Trade in that phaser, Capt. Kirk

July 2, 2010


When it comes to killing each other, we humans owe ourselves credit for ingenuity. Long before the Christian era, we were designing elaborate and effective instruments of mayhem — although it turns out that the “flaming death ray” attributed to Archimedes wasn’t one of them. I learned about that this week in a story in the Christian Science Monitor. Although that story was about something that Archimedes did not accomplish, it still left me impressed yet again with the genius of people in what to us are ancient times.

Archimedes was born around 287 BC in Siracusa (Syracuse), Sicily, which was a Greek colony at the time. In terms of intellect, he was in the same category as Leonardo, Newton, and Einstein, and he did groundbreaking work in mathematics, astronomy, physics and engineering. Like many of the ancients, Archimedes is the subject of some stories that are either only partly true, possibly true but undocumented, or simply false.

Archimedes' "death ray" directed at a Roman ship

According to one tale, apparently first known in the Middle Ages, Archimedes designed a system in which mirrors were used to direct concentrated beams of sunlight at Roman ships, causing them to catch fire. This supposedly occurred during a siege of Siracusa that lasted from 214 to 212 BC, the Second Punic War. Archimedes was killed by a Roman soldier in 212 during that siege.

The Monitor story reports on new findings that debunk the “death ray” story but propose an alternate explanation that, to my mind, is no less impressive.


According to the CSM, studies done at the University of Naples have indicated that it is more likely that Archimedes used — are you ready for this? — steam cannons to fire at the Roman vessels:

“The steam cannons could have fired hollow balls made of clay and filled with something similar to an incendiary chemical mixture known as Greek fire in order to set Roman ships ablaze. A heated cannon barrel would have converted barely more than a tenth of a cup of water (30 grams) into enough steam to hurl the projectiles.”

The story cites some supporting authorities for this idea, including Leonardo Da Vinci, who spent a lot of his own time dreaming up horrible ways for people to kill each other in battle. (See my June 8 blog entry for more on Leonardo’s diabolical side.)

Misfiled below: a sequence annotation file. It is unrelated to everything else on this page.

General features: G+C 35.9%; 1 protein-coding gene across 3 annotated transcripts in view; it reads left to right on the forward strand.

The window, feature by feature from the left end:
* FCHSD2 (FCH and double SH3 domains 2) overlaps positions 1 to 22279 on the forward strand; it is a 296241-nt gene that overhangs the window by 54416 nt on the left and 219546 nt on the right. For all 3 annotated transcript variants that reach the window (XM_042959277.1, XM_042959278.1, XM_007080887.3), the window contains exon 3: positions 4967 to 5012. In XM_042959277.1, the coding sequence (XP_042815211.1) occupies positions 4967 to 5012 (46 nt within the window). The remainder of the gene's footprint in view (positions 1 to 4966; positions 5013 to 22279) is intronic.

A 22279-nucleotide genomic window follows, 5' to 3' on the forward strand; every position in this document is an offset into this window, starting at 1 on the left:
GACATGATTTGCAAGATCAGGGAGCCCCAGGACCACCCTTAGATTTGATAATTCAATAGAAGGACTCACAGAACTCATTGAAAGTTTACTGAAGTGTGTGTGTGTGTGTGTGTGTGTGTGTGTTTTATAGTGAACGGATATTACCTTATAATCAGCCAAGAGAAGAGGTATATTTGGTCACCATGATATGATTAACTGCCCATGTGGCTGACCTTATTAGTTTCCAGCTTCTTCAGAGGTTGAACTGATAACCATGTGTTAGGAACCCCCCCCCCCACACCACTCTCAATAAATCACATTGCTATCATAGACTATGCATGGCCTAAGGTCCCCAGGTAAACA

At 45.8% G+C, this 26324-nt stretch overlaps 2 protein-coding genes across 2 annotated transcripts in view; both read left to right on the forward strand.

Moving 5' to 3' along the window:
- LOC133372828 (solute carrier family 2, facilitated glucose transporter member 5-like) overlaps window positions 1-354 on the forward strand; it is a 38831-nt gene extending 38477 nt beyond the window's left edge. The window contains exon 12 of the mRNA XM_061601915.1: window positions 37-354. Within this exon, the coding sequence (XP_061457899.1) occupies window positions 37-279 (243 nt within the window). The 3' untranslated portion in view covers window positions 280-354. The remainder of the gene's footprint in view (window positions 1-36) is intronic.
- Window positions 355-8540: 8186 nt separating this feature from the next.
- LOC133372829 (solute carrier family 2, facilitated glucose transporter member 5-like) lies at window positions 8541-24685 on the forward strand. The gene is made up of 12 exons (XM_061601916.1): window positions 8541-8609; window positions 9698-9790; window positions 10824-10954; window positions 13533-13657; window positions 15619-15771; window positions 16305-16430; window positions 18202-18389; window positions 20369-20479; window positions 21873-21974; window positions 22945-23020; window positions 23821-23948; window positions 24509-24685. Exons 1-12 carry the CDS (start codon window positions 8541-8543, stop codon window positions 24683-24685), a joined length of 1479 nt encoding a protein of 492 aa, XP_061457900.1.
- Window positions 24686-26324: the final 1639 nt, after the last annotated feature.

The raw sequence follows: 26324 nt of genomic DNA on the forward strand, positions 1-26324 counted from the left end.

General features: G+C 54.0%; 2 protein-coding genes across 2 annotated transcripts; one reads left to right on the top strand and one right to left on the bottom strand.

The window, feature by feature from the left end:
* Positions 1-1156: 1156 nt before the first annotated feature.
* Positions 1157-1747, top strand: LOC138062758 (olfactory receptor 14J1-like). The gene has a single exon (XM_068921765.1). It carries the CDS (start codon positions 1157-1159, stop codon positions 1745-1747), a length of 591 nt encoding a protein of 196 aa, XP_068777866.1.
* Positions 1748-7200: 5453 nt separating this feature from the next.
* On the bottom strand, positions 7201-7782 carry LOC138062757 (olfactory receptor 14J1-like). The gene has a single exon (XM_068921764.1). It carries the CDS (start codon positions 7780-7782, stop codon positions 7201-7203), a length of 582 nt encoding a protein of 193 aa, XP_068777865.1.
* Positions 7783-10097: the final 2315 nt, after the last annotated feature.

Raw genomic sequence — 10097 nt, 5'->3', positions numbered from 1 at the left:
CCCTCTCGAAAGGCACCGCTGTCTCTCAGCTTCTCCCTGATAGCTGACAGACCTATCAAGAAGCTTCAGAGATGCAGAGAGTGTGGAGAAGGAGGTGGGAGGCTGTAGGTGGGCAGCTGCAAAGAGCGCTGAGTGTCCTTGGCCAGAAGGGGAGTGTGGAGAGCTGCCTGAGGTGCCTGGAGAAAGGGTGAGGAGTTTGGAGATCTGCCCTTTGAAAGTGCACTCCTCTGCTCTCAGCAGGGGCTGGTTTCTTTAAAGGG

While I’m being a little flippant about this, I never tire of learning about the accomplishments of our forbears in the distant past. I was amused by the headline on the Monitor’s story, which said that Archimedes’ death rays were probably “just a cannon.” Just a cannon – two centuries before the birth of Jesus. Reading about people like Archimedes reminds me of the potential of the human mind — and of how much more I might accomplish with my own if I were to make the effort.

You can read the Monitor’s story by clicking HERE.

Portrait of Archimedes by Domenico Fetti (1620)


3 Responses to “Trade in that phaser, Capt. Kirk”

  1. Siracusa was, for a time, the most powerful city-state in the world of ancient Greece. Some say it was also the most beautiful. (I’ve been there twice, but having never visited the nation that is now Greece, I must agree based solely on my Sicilian bias.) There can be no doubt, however, that Archimedes was one of those rare geniuses whose mind excelled in many different fields.

    By the way, have you been to Pompeii? If not, I’m sure you would enjoy it, especially given your interest in ancient ingenuity.

    Thank you for another fascinating post.

    • charlespaolino Says:

      I have been to Pompeii. One of the most impressive engineering things from the ancient world that I have seen is the steam bath constructed by Herod the Great on the Masada plateau near the Dead Sea. It is in the form of a dome made of stone blocks. Inside there was a false floor. The space underneath it was flooded and the water was heated to the boiling point by a system of fireboxes and bellows. Masada is between 1400 and 1800 feet high, and any water used at the top has to be carried there. That’s why Herod designed the bath the way he did. The steam would condense on the dome and run back down under the floor. Herod was recycling water around 35 BC.

  2. Scientist Says:

    […] Posted in Ancient history, European history, Science | Tagged Archimedes, inventions, inventors, Leonardo Da Vinci, weapons of war | 2 Comments » […]

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